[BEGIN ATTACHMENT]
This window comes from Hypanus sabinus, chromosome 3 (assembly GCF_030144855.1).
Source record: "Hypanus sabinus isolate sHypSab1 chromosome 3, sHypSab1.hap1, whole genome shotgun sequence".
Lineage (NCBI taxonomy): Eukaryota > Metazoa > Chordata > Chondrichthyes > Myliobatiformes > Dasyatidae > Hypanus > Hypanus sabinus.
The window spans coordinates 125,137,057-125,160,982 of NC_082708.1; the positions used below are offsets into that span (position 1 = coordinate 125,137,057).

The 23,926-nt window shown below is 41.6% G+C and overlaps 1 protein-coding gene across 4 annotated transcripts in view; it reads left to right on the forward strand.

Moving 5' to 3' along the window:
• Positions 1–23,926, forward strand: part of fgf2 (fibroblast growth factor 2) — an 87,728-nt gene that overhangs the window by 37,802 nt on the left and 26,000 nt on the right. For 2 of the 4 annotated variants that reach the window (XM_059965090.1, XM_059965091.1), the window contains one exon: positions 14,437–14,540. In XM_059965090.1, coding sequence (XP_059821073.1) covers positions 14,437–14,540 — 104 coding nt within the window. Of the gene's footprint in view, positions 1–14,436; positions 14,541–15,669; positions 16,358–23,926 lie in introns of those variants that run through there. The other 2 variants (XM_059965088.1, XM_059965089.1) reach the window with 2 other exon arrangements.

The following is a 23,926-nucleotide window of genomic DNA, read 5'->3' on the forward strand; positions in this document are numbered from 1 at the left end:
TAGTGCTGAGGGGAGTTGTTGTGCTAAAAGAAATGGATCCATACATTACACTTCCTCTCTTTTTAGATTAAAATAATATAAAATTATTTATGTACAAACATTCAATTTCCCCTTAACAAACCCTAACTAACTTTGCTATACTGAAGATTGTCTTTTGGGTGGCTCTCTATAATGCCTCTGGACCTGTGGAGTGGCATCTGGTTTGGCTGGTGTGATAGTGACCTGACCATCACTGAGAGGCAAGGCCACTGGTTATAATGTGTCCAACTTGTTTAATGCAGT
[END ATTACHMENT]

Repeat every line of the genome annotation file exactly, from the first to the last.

This window comes from Hypanus sabinus, chromosome 3 (assembly GCF_030144855.1).
Source record: "Hypanus sabinus isolate sHypSab1 chromosome 3, sHypSab1.hap1, whole genome shotgun sequence".
Lineage (NCBI taxonomy): Eukaryota > Metazoa > Chordata > Chondrichthyes > Myliobatiformes > Dasyatidae > Hypanus > Hypanus sabinus.
The window spans coordinates 125,137,057-125,160,982 of NC_082708.1; the positions used below are offsets into that span (position 1 = coordinate 125,137,057).

The 23,926-nt window shown below is 41.6% G+C and overlaps 1 protein-coding gene across 4 annotated transcripts in view; it reads left to right on the forward strand.

Moving 5' to 3' along the window:
• Positions 1–23,926, forward strand: part of fgf2 (fibroblast growth factor 2) — an 87,728-nt gene that overhangs the window by 37,802 nt on the left and 26,000 nt on the right. For 2 of the 4 annotated variants that reach the window (XM_059965090.1, XM_059965091.1), the window contains one exon: positions 14,437–14,540. In XM_059965090.1, coding sequence (XP_059821073.1) covers positions 14,437–14,540 — 104 coding nt within the window. Of the gene's footprint in view, positions 1–14,436; positions 14,541–15,669; positions 16,358–23,926 lie in introns of those variants that run through there. The other 2 variants (XM_059965088.1, XM_059965089.1) reach the window with 2 other exon arrangements.

The following is a 23,926-nucleotide window of genomic DNA, read 5'->3' on the forward strand; positions in this document are numbered from 1 at the left end:
TAGTGCTGAGGGGAGTTGTTGTGCTAAAAGAAATGGATCCATACATTACACTTCCTCTCTTTTTAGATTAAAATAATATAAAATTATTTATGTACAAACATTCAATTTCCCCTTAACAAACCCTAACTAACTTTGCTATACTGAAGATTGTCTTTTGGGTGGCTCTCTATAATGCCTCTGGACCTGTGGAGTGGCATCTGGTTTGGCTGGTGTGATAGTGACCTGACCATCACTGAGAGGCAAGGCCACTGGTTATAATGTGTCCAACTTGTTTAATGCAGT